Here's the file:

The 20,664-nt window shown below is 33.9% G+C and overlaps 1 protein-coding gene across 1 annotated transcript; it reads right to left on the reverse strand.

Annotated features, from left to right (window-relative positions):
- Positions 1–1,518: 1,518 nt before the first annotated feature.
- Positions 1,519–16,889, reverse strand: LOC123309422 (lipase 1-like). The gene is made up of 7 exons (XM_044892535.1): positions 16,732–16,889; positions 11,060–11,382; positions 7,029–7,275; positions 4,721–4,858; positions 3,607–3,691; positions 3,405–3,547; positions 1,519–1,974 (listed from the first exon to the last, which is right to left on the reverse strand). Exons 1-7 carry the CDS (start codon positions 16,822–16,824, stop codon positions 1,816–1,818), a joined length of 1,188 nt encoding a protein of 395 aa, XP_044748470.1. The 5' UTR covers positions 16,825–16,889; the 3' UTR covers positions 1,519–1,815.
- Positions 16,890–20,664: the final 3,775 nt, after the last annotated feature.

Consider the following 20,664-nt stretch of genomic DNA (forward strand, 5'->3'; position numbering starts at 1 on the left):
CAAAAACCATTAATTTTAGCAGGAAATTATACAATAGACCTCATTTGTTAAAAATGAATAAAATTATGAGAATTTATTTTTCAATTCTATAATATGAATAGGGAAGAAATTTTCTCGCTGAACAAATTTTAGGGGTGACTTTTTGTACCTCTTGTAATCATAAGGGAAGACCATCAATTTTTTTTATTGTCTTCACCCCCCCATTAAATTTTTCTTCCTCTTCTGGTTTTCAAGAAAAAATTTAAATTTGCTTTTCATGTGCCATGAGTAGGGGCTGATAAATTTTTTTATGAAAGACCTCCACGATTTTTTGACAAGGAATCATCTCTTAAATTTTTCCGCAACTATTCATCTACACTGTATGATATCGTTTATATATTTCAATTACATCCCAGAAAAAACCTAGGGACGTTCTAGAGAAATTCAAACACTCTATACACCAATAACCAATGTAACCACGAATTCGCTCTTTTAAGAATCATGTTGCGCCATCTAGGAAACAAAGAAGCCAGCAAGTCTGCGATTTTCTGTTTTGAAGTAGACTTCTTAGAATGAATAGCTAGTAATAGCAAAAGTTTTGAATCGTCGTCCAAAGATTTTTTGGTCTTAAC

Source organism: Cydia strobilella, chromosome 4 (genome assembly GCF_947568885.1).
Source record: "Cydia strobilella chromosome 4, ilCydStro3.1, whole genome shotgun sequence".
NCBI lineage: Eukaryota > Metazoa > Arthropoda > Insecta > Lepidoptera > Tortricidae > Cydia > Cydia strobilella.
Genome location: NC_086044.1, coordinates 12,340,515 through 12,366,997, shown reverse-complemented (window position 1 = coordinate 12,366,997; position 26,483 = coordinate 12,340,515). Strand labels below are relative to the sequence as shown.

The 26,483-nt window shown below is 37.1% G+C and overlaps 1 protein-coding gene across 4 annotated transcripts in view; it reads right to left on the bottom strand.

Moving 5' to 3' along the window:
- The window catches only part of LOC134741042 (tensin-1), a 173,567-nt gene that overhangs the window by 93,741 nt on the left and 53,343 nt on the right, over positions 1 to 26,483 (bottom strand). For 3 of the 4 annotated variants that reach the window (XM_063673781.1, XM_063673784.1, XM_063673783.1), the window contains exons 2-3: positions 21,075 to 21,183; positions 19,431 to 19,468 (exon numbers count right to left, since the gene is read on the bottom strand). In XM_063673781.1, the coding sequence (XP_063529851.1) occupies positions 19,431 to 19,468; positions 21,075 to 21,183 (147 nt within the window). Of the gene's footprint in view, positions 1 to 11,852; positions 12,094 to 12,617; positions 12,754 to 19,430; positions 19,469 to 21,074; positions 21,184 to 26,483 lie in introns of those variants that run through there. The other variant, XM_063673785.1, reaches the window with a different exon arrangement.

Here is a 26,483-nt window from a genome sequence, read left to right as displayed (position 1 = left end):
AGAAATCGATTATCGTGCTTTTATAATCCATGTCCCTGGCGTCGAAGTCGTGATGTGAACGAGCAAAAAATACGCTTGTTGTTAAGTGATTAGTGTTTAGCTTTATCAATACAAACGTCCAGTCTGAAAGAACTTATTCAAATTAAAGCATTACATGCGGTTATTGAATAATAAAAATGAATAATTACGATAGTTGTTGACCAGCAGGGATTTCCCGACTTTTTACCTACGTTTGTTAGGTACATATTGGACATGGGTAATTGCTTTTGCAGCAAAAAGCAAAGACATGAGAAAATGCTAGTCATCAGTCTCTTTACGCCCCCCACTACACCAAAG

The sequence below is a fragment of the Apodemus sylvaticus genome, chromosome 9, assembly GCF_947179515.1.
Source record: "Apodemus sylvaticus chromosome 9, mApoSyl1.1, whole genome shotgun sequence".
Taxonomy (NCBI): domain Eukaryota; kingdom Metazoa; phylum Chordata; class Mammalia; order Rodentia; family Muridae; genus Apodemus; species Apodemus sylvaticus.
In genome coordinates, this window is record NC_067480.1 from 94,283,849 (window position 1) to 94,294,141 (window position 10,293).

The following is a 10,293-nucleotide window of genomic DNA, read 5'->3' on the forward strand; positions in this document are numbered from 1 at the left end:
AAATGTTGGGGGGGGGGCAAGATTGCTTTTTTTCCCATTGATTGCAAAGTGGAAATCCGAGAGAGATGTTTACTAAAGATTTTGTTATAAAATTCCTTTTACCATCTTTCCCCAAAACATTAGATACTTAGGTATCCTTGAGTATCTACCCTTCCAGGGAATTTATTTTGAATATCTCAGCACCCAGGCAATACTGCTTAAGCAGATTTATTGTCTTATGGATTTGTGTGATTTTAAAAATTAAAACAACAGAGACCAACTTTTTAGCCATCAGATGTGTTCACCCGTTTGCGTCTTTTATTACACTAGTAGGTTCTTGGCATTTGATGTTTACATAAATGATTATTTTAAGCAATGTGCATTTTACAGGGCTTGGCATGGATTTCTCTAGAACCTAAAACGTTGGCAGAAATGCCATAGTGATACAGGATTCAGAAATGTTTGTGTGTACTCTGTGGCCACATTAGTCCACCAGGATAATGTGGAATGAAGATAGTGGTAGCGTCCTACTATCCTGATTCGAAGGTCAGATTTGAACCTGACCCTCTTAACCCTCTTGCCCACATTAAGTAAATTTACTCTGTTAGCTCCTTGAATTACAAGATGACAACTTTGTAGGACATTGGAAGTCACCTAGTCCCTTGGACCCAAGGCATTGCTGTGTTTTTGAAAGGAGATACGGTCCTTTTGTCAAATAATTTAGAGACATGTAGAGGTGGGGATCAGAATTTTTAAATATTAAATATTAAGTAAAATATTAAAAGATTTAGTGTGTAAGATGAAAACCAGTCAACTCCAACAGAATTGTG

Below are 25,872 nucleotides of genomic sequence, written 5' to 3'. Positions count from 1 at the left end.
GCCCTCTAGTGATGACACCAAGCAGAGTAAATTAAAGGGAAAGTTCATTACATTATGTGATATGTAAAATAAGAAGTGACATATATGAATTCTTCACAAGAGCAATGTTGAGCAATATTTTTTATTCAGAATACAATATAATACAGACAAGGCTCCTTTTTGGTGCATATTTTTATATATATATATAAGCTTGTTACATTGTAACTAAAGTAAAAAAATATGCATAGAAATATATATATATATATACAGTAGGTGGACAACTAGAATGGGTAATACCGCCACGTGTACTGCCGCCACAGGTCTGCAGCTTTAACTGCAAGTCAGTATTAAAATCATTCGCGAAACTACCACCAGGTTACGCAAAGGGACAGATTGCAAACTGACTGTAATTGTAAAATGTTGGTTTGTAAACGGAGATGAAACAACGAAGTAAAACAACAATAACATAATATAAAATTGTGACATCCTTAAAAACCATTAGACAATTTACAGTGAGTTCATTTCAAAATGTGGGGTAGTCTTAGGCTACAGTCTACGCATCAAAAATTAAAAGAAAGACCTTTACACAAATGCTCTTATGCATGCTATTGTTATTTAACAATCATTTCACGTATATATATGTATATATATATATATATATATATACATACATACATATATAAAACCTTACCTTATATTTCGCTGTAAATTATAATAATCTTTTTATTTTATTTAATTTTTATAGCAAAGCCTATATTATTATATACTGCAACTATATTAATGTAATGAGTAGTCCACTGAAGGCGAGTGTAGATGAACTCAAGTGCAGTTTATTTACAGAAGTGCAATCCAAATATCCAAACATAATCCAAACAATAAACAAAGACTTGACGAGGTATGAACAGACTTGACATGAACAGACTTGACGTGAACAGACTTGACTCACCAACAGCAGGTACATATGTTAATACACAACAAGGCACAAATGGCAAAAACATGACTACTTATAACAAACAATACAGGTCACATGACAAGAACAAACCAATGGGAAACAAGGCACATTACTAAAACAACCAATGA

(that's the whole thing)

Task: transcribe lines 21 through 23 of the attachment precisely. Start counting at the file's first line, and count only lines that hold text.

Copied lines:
The following is a 10,293-nucleotide window of genomic DNA, read 5'->3' on the forward strand; positions in this document are numbered from 1 at the left end:
AAATGTTGGGGGGGGGGCAAGATTGCTTTTTTTCCCATTGATTGCAAAGTGGAAATCCGAGAGAGATGTTTACTAAAGATTTTGTTATAAAATTCCTTTTACCATCTTTCCCCAAAACATTAGATACTTAGGTATCCTTGAGTATCTACCCTTCCAGGGAATTTATTTTGAATATCTCAGCACCCAGGCAATACTGCTTAAGCAGATTTATTGTCTTATGGATTTGTGTGATTTTAAAAATTAAAACAACAGAGACCAACTTTTTAGCCATCAGATGTGTTCACCCGTTTGCGTCTTTTATTACACTAGTAGGTTCTTGGCATTTGATGTTTACATAAATGATTATTTTAAGCAATGTGCATTTTACAGGGCTTGGCATGGATTTCTCTAGAACCTAAAACGTTGGCAGAAATGCCATAGTGATACAGGATTCAGAAATGTTTGTGTGTACTCTGTGGCCACATTAGTCCACCAGGATAATGTGGAATGAAGATAGTGGTAGCGTCCTACTATCCTGATTCGAAGGTCAGATTTGAACCTGACCCTCTTAACCCTCTTGCCCACATTAAGTAAATTTACTCTGTTAGCTCCTTGAATTACAAGATGACAACTTTGTAGGACATTGGAAGTCACCTAGTCCCTTGGACCCAAGGCATTGCTGTGTTTTTGAAAGGAGATACGGTCCTTTTGTCAAATAATTTAGAGACATGTAGAGGTGGGGATCAGAATTTTTAAATATTAAATATTAAGTAAAATATTAAAAGATTTAGTGTGTAAGATGAAAACCAGTCAACTCCAACAGAATTGTG

Below are 25,872 nucleotides of genomic sequence, written 5' to 3'. Positions count from 1 at the left end.